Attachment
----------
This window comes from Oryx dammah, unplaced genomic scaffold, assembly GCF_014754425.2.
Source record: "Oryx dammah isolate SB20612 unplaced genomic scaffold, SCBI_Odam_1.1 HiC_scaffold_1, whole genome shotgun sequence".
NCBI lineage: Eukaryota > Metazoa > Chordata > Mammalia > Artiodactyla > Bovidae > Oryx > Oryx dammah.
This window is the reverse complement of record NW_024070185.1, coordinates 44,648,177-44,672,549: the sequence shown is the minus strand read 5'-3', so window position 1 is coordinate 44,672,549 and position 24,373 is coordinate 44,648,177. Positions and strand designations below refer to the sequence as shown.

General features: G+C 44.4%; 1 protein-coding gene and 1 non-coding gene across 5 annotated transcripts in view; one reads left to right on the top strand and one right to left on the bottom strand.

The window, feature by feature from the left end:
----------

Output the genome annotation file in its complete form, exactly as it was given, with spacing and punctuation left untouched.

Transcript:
This window comes from Oryx dammah, unplaced genomic scaffold, assembly GCF_014754425.2.
Source record: "Oryx dammah isolate SB20612 unplaced genomic scaffold, SCBI_Odam_1.1 HiC_scaffold_1, whole genome shotgun sequence".
NCBI lineage: Eukaryota > Metazoa > Chordata > Mammalia > Artiodactyla > Bovidae > Oryx > Oryx dammah.
This window is the reverse complement of record NW_024070185.1, coordinates 44,648,177-44,672,549: the sequence shown is the minus strand read 5'-3', so window position 1 is coordinate 44,672,549 and position 24,373 is coordinate 44,648,177. Positions and strand designations below refer to the sequence as shown.

General features: G+C 44.4%; 1 protein-coding gene and 1 non-coding gene across 5 annotated transcripts in view; one reads left to right on the top strand and one right to left on the bottom strand.

The window, feature by feature from the left end: